You need to be logged in to post messages in our forums.
Photography Forum | How can the sun be in two places at the same time?
I'd love to upsmd11, but they're still in the screening queue awaiting my response and there doesn't seem to be any way of including them as part of a Forum post, i.e. they haven't been added to the P-M photo gallery, but nor have they been formally 'rejected'.
You and me both!
Judging by the standard of your photos, I doubt that many of them will end up in the "Awaiting Your Response" queue! Nice overhead pic of Liverpool on JP by the way.
This can be found in the rejection e-mail next to the "View online:" line. If you paste that URL into the "Include a picture hosted on another site" icon at the top of the forum post then the picture itself with show in the forum post. Just post the URL though and people will still be able to click to see the images.
In your case, the sun is to your right hand side somewhere. In this image we see an overexposed nose of the aircraft and left the rest of the plane, with a dark, dull lifeless look. For that reason I would say a "Backlit" rejection is justified.
What you might find happens as the aircraft to be infront of you, the sun may illuminate aircraft better.
Hope that helps.
Baltimore, Brain, you should always enjoy your photography and to upload to these sites should be a further enjoyment. Take photos for yourself and if they are to the standards demanded by these sites, thats a bonus.
Some images will have technical issues that will render them unacceptable from the moment the shutter button is pressed, if that happens such as in these backlit cases It's easier to move on.
Don't get wound up about it, and remember at that time at that spot you get backlit rejections, dont go there again at that time!
Hope that helps.
Sorry, it looks to me like the sun is between you and the aircraft, not behind you or the aircraft. Resulting in the backlit look.
I promise (hand on heart!) that the sun was behind me when I took the 'offending' shot.
you should always enjoy your photography and to upload to these sites should be a further enjoyment. Take photos for yourself and if they are to the standards demanded by these sites, thats a bonus.
In raising the issue of 'backlighting' (if, indeed, there is such a word?!), I was merely seeking to clarify my understanding of the said issue. I was always taught that, if you take a photo facing away from the sun, then it cannot be 'backlit'. Obviously that is not the case and I will henceforth do my best to avoid falling into the same trap again. As you rightly suggest, photography is a hobby to be enjoyed and it is only by making mistakes that one (eventually!) learns to improve.
Some images will have technical issues that will render them unacceptable from the moment the shutter button is pressed
'Backlit' is probably the most simple rejection reason to explain so I don't see why you are failing to see the sun is NOT illuminating the side of the aircraft you photographed, meaning its backlit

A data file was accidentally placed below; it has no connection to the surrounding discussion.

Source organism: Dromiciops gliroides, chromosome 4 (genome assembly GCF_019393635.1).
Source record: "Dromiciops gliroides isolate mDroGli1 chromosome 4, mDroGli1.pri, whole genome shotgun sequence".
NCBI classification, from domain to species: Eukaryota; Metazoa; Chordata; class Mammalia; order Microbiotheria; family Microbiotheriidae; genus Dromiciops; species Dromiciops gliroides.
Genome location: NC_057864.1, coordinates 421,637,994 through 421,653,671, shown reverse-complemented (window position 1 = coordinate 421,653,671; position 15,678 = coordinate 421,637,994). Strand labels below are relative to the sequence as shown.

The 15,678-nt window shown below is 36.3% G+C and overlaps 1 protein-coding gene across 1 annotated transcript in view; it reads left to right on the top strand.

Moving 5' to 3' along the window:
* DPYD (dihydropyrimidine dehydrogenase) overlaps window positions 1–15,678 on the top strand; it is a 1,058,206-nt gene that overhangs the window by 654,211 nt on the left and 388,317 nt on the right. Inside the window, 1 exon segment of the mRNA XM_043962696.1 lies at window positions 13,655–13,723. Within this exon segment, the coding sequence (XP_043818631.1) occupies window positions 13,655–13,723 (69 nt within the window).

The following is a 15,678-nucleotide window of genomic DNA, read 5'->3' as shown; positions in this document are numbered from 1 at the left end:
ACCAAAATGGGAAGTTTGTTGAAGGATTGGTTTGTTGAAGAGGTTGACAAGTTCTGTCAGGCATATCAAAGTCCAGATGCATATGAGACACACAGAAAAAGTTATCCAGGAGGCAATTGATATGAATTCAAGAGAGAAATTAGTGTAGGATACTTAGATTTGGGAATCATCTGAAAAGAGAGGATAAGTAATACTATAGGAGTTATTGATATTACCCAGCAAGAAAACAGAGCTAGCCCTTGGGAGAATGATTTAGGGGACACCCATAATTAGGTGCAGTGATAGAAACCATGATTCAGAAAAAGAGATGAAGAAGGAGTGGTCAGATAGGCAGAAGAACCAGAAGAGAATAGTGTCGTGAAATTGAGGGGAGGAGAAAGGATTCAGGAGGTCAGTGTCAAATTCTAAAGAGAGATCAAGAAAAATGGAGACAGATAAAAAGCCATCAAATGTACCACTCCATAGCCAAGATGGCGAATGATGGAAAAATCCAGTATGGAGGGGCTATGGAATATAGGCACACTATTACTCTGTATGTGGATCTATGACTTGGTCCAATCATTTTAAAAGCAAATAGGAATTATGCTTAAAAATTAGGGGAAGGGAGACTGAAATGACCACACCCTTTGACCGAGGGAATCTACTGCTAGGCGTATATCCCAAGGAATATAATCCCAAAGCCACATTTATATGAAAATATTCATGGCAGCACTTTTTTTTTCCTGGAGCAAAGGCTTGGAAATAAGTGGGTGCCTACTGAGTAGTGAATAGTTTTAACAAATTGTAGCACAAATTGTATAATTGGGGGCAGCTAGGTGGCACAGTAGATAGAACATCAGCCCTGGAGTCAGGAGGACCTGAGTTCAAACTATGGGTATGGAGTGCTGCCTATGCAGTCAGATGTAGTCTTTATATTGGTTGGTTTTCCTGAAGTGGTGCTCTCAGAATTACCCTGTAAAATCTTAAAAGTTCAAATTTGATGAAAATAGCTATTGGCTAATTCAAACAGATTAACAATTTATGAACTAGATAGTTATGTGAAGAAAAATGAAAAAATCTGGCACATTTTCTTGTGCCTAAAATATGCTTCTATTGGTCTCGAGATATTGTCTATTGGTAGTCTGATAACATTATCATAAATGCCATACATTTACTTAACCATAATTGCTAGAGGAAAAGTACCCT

Thanks for that Sam. Your 'constructive' criticism is, as always, gratefully received! Strictly speaking, for a photo to be backlit, the sun needs to be behind the subject - which it wasn't on this occasion. However, I think enough hairs have already been split in this particular regard, so I don't intend labouring the point any further.
I have it on good authority that backlit photos can be "easily fixed" using the Photoshop Shadow/Highlight Tool. However, as I don't have access to Photoshop, that piece of information is about as much use to me as a fart in a force 10 gale!
The sun isn't "lighting up" the side of the aircraft in the picture
Serious question - can a subject still be backlit if the sun isn't shining?
Well spotted that man - yes it is over-sharpened. As for being quite grainy too, we're all entitled to our own 'humble' opinion and I respect yours in the same way that I do everyone else's.
A photo can still be backlit if the sun is not shining, it often happens in cloud, where a photographer stands in a backlit location it will still blow out the sky. But it can potentially be hidden if the cloud is thick enough.
As for Shadows and Highlights its useful for photos with excess contrast, where its just a touch out, that's it. NO amount of editing will save a backlit photo. Sorry.
Don't try to save them, because it wont happen.
Also Shadows and Highlights, if used to excess will decrease your contrast and leave you with a wishy, washy looking photo.
No hard feelings, but I guarantee that, if I'd uploaded this shot (a 'Screeners' Choice', no less!) it would have been rejected on the grounds of being backlit!
Guarantee you it wouldn't have been... I don't know if you're accusing us (me, as I screened that shot) as biased in some way or other?
That shot is a silhouette, not a 'backlit' shot, and is clearly taken at sunrise / sunset.
I took two photos from exactly the same spot facing in the opposite direction to one another, i.e. one facing almost exactly due East and the other facing almost exactly due West. Both have been rejected for being backlit.
Considering you stated this in the opening post but only posted one rejected shot, in which the near side of the plane was in shadow i.e. probably the reason that was rejected for backlit, I'm now locking the thread.
Upload Your Photos!
Our upload form allows you to fill in the aircraft data while your photo uploads in the background making it what we believe to be the quickest aviation photo upload form on the net.
We even give you a progress bar showing how long until your photo is uploaded!
We screen most photos within 24 hours.
Any rejections are always given comments detailing the reasons.